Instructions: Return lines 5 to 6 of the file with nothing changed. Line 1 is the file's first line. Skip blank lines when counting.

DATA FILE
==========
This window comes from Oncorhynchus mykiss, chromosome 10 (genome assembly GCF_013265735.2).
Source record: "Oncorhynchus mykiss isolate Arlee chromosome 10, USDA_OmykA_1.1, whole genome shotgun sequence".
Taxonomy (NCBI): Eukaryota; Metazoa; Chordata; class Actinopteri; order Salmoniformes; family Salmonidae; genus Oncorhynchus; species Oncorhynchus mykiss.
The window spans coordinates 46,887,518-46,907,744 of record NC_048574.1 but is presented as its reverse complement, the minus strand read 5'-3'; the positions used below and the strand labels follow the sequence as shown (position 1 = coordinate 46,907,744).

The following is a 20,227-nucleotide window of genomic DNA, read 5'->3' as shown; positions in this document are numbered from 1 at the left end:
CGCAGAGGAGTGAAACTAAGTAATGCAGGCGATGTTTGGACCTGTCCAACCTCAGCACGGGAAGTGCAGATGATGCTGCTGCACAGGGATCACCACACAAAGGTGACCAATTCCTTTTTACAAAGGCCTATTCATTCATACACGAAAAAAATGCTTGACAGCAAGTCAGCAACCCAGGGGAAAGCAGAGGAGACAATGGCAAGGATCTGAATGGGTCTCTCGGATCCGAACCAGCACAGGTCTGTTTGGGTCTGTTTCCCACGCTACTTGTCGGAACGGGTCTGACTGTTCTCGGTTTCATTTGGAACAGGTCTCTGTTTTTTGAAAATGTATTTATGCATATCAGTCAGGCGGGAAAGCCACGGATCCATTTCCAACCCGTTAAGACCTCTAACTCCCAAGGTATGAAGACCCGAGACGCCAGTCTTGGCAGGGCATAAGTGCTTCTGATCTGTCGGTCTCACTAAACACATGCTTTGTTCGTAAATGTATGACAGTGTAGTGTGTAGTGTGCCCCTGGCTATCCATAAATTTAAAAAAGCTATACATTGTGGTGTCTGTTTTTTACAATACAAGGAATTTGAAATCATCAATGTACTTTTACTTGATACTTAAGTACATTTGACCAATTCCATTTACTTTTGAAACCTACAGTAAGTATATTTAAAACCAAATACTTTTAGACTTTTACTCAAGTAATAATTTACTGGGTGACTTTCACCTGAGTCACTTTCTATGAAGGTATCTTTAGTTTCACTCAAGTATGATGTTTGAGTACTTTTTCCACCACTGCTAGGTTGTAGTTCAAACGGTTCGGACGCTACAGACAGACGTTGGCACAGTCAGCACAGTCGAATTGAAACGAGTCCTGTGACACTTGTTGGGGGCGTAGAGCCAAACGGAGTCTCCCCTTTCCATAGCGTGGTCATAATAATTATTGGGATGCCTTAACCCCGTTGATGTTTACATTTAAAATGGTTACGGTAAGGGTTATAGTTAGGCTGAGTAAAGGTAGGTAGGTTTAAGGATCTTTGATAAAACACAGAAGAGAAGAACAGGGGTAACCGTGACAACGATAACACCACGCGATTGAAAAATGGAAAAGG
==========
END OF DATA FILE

The following is a 20,227-nucleotide window of genomic DNA, read 5'->3' as shown; positions in this document are numbered from 1 at the left end:
CGCAGAGGAGTGAAACTAAGTAATGCAGGCGATGTTTGGACCTGTCCAACCTCAGCACGGGAAGTGCAGATGATGCTGCTGCACAGGGATCACCACACAAAGGTGACCAATTCCTTTTTACAAAGGCCTATTCATTCATACACGAAAAAAATGCTTGACAGCAAGTCAGCAACCCAGGGGAAAGCAGAGGAGACAATGGCAAGGATCTGAATGGGTCTCTCGGATCCGAACCAGCACAGGTCTGTTTGGGTCTGTTTCCCACGCTACTTGTCGGAACGGGTCTGACTGTTCTCGGTTTCATTTGGAACAGGTCTCTGTTTTTTGAAAATGTATTTATGCATATCAGTCAGGCGGGAAAGCCACGGATCCATTTCCAACCCGTTAAGACCTCTAACTCCCAAGGTATGAAGACCCGAGACGCCAGTCTTGGCAGGGCATAAGTGCTTCTGATCTGTCGGTCTCACTAAACACATGCTTTGTTCGTAAATGTATGACAGTGTAGTGTGTAGTGTGCCCCTGGCTATCCATAAATTTAAAAAAGCTATACATTGTGGTGTCTGTTTTTTACAATACAAGGAATTTGAAATCATCAATGTACTTTTACTTGATACTTAAGTACATTTGACCAATTCCATTTACTTTTGAAACCTACAGTAAGTATATTTAAAACCAAATACTTTTAGACTTTTACTCAAGTAATAATTTACTGGGTGACTTTCACCTGAGTCACTTTCTATGAAGGTATCTTTAGTTTCACTCAAGTATGATGTTTGAGTACTTTTTCCACCACTGCTAGGTTGTAGTTCAAACGGTTCGGACGCTACAGACAGACGTTGGCACAGTCAGCACAGTCGAATTGAAACGAGTCCTGTGACACTTGTTGGGGGCGTAGAGCCAAACGGAGTCTCCCCTTTCCATAGCGTGGTCATAATAATTATTGGGATGCCTTAACCCCGTTGATGTTTACATTTAAAATGGTTACGGTAAGGGTTATAGTTAGGCTGAGTAAAGGTAGGTAGGTTTAAGGATCTTTGATAAAACACAGAAGAGAAGAACAGGGGTAACCGTGACAACGATAACACCACGCGATTGAAAAATGGAAAAGG